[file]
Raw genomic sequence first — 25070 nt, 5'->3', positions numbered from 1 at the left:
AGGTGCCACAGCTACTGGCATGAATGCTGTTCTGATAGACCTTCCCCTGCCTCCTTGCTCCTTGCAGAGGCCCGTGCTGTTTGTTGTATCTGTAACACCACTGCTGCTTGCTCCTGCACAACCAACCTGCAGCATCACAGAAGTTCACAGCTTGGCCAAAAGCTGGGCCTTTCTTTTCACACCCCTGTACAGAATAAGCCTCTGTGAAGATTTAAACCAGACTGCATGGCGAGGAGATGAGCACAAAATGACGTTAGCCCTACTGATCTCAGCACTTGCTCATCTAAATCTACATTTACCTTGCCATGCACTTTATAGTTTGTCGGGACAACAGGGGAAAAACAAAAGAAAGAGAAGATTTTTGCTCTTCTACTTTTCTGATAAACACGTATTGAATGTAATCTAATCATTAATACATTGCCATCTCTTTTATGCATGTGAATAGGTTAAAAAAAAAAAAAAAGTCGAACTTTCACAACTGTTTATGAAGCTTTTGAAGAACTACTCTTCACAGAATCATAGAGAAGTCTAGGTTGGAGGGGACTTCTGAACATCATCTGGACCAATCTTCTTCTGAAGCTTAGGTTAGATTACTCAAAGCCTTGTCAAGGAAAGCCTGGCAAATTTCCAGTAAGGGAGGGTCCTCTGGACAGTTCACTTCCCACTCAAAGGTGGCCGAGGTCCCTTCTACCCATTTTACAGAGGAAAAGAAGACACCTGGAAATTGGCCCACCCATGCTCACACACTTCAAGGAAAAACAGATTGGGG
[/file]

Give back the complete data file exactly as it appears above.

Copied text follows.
Raw genomic sequence first — 25070 nt, 5'->3', positions numbered from 1 at the left:
AGGTGCCACAGCTACTGGCATGAATGCTGTTCTGATAGACCTTCCCCTGCCTCCTTGCTCCTTGCAGAGGCCCGTGCTGTTTGTTGTATCTGTAACACCACTGCTGCTTGCTCCTGCACAACCAACCTGCAGCATCACAGAAGTTCACAGCTTGGCCAAAAGCTGGGCCTTTCTTTTCACACCCCTGTACAGAATAAGCCTCTGTGAAGATTTAAACCAGACTGCATGGCGAGGAGATGAGCACAAAATGACGTTAGCCCTACTGATCTCAGCACTTGCTCATCTAAATCTACATTTACCTTGCCATGCACTTTATAGTTTGTCGGGACAACAGGGGAAAAACAAAAGAAAGAGAAGATTTTTGCTCTTCTACTTTTCTGATAAACACGTATTGAATGTAATCTAATCATTAATACATTGCCATCTCTTTTATGCATGTGAATAGGTTAAAAAAAAAAAAAAAGTCGAACTTTCACAACTGTTTATGAAGCTTTTGAAGAACTACTCTTCACAGAATCATAGAGAAGTCTAGGTTGGAGGGGACTTCTGAACATCATCTGGACCAATCTTCTTCTGAAGCTTAGGTTAGATTACTCAAAGCCTTGTCAAGGAAAGCCTGGCAAATTTCCAGTAAGGGAGGGTCCTCTGGACAGTTCACTTCCCACTCAAAGGTGGCCGAGGTCCCTTCTACCCATTTTACAGAGGAAAAGAAGACACCTGGAAATTGGCCCACCCATGCTCACACACTTCAAGGAAAAACAGATTGGGG